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How to Sleep Better: 5 Expert Tips

Ever heard the phrase “sleep is the best medicine”? There are many benefits to getting consistent, quality sleep but it can be tricky to know how to achieve it. Like many of us, you might be looking for tips about how to sleep better and feel more energized throughout the day. To help you find your optimal sleep health we asked Dr. Meredith Broderick, a Neurologist, Triple-Board Certified Sleep Expert and Clinician, to share five of her expert sleep tips guaranteed to improve your sleep.

A smiling brunette woman wearing a floral turtleneck top and white lab coat.
Dr. Meredith Broderick of Sound Sleep Guru

Sleep Tip #1 Educate Yourself

While on your journey of figuring out how to sleep better, Dr. Broderick emphasizes the power of educating yourself. If you’re reading this, you’re already on the right path! She says, “I have found that knowledge can really help motivate you to make changes.” Start by creating time to, “research sleep science and figure out what works for you.”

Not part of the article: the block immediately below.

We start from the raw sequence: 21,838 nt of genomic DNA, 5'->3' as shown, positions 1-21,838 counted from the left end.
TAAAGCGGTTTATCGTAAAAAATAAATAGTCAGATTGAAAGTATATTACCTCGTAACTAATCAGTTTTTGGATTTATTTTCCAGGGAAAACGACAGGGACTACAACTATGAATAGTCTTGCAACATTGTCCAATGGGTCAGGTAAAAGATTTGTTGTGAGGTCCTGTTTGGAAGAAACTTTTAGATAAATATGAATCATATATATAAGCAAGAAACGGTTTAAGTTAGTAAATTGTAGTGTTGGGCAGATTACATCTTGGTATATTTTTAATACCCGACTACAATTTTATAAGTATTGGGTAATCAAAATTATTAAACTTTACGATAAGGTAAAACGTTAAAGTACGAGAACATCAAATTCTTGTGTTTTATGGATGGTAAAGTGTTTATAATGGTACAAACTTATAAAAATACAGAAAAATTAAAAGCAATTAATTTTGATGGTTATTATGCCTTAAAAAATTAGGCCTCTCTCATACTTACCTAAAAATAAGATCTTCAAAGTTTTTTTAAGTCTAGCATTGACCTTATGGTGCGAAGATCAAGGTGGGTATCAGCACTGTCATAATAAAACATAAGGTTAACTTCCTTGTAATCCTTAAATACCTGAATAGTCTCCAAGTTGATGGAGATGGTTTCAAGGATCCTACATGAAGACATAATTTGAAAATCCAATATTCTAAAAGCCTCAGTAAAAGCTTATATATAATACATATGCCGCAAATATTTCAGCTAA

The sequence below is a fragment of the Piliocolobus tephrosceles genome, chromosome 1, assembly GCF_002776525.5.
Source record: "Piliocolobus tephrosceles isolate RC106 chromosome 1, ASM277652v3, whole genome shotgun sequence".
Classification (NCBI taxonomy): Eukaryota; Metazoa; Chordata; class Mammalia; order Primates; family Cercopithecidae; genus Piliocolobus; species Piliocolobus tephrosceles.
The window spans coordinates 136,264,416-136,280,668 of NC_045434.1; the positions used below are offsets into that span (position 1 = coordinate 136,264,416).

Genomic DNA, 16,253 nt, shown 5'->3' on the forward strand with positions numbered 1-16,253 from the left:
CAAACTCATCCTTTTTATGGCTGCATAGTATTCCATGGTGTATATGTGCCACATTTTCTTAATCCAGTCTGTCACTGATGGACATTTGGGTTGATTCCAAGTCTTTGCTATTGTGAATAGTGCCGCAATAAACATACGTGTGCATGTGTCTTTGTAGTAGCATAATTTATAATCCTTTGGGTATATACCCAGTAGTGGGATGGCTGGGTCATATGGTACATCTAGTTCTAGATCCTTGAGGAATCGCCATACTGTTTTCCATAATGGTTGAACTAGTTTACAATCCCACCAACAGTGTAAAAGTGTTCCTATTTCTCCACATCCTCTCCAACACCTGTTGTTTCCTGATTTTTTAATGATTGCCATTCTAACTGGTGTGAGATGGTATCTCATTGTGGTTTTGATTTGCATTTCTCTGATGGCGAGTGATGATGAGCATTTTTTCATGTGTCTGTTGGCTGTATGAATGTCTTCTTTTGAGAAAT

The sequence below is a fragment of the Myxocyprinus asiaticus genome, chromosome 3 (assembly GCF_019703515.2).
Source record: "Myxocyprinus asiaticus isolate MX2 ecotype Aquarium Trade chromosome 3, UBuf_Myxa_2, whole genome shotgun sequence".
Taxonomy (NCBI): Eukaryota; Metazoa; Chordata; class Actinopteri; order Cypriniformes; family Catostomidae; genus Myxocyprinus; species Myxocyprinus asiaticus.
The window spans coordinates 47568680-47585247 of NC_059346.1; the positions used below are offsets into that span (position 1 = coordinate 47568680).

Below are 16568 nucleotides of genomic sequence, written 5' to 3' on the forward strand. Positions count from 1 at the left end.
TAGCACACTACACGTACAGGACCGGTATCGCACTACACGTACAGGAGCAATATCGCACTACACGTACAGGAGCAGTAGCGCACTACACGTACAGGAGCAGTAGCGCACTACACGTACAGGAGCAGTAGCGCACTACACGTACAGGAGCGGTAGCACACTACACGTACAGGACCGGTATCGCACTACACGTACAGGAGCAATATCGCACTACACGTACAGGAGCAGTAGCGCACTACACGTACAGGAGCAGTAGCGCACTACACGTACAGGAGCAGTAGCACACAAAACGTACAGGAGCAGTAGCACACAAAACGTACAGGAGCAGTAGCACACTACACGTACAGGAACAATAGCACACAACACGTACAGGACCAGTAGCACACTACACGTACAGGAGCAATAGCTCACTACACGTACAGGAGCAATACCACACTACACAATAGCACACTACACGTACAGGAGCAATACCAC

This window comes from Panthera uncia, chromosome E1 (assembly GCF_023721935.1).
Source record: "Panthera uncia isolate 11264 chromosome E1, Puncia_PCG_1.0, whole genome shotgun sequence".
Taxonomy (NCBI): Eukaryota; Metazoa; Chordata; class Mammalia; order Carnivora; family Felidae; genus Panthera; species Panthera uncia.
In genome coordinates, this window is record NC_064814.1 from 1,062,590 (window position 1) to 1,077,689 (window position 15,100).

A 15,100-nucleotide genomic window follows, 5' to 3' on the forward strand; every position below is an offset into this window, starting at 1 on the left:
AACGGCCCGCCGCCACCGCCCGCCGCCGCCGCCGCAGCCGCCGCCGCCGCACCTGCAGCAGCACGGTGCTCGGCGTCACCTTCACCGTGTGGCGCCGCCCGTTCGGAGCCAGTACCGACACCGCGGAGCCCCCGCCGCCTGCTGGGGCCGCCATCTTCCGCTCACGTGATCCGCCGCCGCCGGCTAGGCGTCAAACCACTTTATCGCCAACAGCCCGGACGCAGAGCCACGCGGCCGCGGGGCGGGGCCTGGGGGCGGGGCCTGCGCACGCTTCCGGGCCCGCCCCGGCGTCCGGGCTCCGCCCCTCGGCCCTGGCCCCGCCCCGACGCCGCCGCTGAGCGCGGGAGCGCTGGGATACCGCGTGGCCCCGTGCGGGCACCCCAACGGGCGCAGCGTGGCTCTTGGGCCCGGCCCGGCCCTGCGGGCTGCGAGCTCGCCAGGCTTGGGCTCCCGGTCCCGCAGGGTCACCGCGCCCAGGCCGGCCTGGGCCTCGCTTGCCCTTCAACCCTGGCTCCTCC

“Even in my personal experience in medical school there wasn’t a ton taught on the subject, I only had one lecture on sleep. So if you’re only going to your Primary Care Physician keep in mind that they might not know much about sleep. I have some great resources on my website, and some of my favorite book recommendations are ‘How to Sleep’ by Rafael Pelayo and ‘The Promise of Sleep’ by William Dement. Education can really empower you and help you understand why you might need to make a change.”

Soma<sup class=st-superscript>®</sup> women's model wearing a white and blue butterfly print robe while sitting on a bed.

Sleep Tip #2 Make Sleep a Priority

Broderick’s second sleeping tip comes with a helpful exercise. “I suggest making a list of reasons as to why sleep is important to you and the ways you’re going to change your habits. Whether it’s your health, to be in a better mood, or a medical issue, it’s important to identify your ‘why’,” Broderick says.